yes I also CR  as most would I think but  I still ask myself why I engage in that economy of narrative collaboration when the poet goes out of his way to tease out who is who for  each event.
As Nancy also observed (paraphrasing from memory ) it is a poem of transient indistinct events with a grave menace in the background.  If there is a kind of slippage or indistinct view of person and place I cant see why I should be so sure of my presumptions that I know who is who.
The persons represented all are gravity bound to this room  and find themselves in specific locations except Sweeney who is also guarding something like the gates of hell  when the vista slips towards the river plate and  he also gets out from under the girl seamlessly and then  outside if that is him at the window.
outside with the nightingales.. I wonder what I am supposed to think about that circumscribing which is only apparent when you view him from inside.
Cheers Pete
----- Original Message -----
From: [log in to unmask] href="mailto:[log in to unmask]">Chokh Raj
To: [log in to unmask] href="mailto:[log in to unmask]">[log in to unmask]
Sent: Monday, July 30, 2012 1:56 PM
Subject: Re: Sweeney's golden grin?

Thanks, Pete. Much grist for my grind.

"The person in the Spanish cape / Tries to sit on Sweeney’s knees"

I always thought "the man with heavy eyes" to be Sweeney who, apprehending the two ladies to be "suspect", declines the gambit, pretends fatigue with heavy eyes and departs.

From: Peter Dillane <[log in to unmask]>;
To: <[log in to unmask]>;
Subject: Re: Sweeney's golden grin?
Sent: Mon, Jul 30, 2012 3:00:56 AM

Hi CR,

 no I can't but who says the man with heavy eyes is Sweeney? The next stanza starts "The host with someone indistinct" which I would say could be said of all present except when explicitly say it is Sweeney whose knee is identified as the place to fall from. The stage setting is provided with specific locations but shifting naming of the characters. Now this is reminiscent of the alternate names of epic oral verse but it is self conscious here not entirely a nod to tradition. I feel as if there is a nightmare crowd of shape shifting players 'the person" in the cape is "she" once she is on the floor and later "the lady in the cape" so I guess I am ok to say this is one person and that is the one in league with another "she" who because of proximity of reference is Rachel nee Rabinovitch  but still it could be the "silent vertebrate in brown"  that is the other she although the "brown" suggests it is the silent man of the preceding stanza. Nancy has written that this poem relies less on conscious cleverness than the other Sweeney poems but I find this kind of gambit distracting  . Do you think circumscribe is just to surround or is it to delimit and is "golden" a glorious adjective or a more sinister toothy gold capped leer?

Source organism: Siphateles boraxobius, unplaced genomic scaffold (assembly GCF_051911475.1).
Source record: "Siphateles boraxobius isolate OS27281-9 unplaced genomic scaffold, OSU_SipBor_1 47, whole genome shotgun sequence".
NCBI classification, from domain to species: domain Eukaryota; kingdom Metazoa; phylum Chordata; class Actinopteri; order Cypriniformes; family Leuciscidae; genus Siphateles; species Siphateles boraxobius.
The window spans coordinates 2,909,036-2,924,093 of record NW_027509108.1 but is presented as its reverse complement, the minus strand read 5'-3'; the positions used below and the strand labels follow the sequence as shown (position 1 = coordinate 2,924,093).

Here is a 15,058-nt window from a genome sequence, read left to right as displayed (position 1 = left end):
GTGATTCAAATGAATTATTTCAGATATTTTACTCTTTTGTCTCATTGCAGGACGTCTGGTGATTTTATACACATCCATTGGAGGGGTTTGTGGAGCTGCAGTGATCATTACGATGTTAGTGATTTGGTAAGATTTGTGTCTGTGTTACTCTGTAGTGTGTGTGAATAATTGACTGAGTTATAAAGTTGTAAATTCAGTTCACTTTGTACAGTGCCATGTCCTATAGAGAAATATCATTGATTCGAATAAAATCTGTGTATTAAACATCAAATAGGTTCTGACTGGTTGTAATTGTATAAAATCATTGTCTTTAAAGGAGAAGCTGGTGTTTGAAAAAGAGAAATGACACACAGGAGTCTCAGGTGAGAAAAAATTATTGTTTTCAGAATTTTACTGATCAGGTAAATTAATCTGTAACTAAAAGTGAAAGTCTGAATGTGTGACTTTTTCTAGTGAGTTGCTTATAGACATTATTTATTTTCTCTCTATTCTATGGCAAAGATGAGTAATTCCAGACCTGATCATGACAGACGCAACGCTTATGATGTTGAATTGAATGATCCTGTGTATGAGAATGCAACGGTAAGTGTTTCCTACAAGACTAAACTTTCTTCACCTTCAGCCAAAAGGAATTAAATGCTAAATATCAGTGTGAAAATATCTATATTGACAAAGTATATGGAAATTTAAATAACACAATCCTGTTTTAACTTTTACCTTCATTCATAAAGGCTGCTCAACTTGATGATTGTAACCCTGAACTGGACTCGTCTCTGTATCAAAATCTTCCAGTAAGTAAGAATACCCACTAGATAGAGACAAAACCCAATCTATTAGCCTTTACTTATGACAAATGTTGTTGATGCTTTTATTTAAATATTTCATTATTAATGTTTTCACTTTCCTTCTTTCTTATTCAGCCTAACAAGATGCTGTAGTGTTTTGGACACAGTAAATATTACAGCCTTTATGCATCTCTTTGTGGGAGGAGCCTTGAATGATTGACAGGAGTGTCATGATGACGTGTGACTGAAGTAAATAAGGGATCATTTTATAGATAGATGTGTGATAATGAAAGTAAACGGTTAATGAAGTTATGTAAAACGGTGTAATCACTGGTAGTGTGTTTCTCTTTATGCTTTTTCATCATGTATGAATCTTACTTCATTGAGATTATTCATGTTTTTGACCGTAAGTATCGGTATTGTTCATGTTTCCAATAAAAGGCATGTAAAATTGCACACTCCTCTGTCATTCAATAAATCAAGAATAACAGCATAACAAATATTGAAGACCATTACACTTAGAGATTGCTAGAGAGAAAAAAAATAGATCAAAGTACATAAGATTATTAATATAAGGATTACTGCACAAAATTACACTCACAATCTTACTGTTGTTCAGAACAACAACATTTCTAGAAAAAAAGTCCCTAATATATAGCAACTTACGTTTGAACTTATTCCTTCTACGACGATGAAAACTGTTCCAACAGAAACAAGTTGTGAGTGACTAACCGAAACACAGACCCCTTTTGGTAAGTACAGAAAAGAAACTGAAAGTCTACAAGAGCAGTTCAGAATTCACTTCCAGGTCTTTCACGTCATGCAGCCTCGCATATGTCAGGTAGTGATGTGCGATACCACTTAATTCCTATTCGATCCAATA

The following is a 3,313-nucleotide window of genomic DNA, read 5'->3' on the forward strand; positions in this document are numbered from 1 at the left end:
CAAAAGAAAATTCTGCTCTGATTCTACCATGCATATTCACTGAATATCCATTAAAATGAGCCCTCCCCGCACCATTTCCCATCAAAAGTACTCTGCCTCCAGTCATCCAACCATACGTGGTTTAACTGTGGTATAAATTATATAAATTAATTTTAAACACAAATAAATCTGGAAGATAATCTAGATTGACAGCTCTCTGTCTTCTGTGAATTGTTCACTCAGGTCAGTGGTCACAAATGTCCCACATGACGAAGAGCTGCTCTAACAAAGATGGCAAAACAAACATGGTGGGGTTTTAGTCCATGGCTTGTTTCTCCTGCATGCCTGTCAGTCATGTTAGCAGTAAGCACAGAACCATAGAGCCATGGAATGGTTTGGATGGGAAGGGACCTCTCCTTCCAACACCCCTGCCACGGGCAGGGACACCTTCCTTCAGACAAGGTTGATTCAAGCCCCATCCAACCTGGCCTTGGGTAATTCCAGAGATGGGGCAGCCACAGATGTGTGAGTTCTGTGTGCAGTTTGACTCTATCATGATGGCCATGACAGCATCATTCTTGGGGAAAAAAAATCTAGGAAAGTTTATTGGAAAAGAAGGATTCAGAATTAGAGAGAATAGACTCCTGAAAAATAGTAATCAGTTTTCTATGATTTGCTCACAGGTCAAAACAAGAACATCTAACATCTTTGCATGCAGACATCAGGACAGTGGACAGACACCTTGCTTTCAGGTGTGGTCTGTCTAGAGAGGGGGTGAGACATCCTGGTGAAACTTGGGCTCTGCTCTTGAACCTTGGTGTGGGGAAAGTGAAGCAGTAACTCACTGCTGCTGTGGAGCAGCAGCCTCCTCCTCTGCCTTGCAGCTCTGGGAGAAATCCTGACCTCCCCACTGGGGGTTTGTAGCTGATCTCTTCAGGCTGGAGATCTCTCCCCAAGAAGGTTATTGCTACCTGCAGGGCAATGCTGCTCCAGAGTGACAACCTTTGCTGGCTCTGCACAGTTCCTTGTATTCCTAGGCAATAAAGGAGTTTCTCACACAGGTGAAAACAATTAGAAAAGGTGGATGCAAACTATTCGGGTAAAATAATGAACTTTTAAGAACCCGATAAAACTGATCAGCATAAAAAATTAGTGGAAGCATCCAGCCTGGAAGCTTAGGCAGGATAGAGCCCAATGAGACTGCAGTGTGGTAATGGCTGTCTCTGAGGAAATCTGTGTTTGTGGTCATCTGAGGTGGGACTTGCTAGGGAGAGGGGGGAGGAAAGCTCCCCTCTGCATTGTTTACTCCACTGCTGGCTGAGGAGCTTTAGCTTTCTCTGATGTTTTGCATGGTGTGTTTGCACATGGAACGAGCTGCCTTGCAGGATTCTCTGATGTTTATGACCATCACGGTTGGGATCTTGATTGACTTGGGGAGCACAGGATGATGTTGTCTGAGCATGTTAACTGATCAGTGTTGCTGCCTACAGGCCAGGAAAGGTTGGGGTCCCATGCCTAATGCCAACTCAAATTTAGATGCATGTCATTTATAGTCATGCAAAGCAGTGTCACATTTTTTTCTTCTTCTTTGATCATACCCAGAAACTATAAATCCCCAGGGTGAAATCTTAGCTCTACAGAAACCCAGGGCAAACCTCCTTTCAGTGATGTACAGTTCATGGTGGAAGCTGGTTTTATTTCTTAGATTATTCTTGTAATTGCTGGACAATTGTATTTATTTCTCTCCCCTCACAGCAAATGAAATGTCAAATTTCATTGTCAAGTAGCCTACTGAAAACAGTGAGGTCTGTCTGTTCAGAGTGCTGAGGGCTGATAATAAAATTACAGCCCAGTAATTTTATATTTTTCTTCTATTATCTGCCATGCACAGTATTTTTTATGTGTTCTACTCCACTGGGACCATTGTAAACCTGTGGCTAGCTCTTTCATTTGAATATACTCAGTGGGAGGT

Cheers Pete

On 30/07/2012, at 12:07 PM, Chokh Raj wrote:

There's an anomaly (?) between Sweeney's animal laughter in the opening stanza and his later golden grin. Could someone please explain it? Here's the opening stanza:

APENECK SWEENEY spreads his knees
Letting his arms hang down to laugh,
The zebra stripes along his jaw
Swelling to maculate giraffe.


From: P <[log in to unmask]>;
To: <[log in to unmask]>;
Subject: Re: Sweeney's golden grin?
Sent: Mon, Jul 30, 2012 1:27:30 AM

Really wonderful poetry!!

Chokh Raj <[log in to unmask]> wrote:

She and the lady in the cape           
Are suspect, thought to be in league;
Therefore the man with heavy eyes
Declines the gambit, shows fatigue,
Leaves the room and reappears
Outside the window, leaning in,         
Branches of wistaria
Circumscribe a golden grin;

'Sweeney among the Nightingales'

Incidentally, a picture of Wisteria at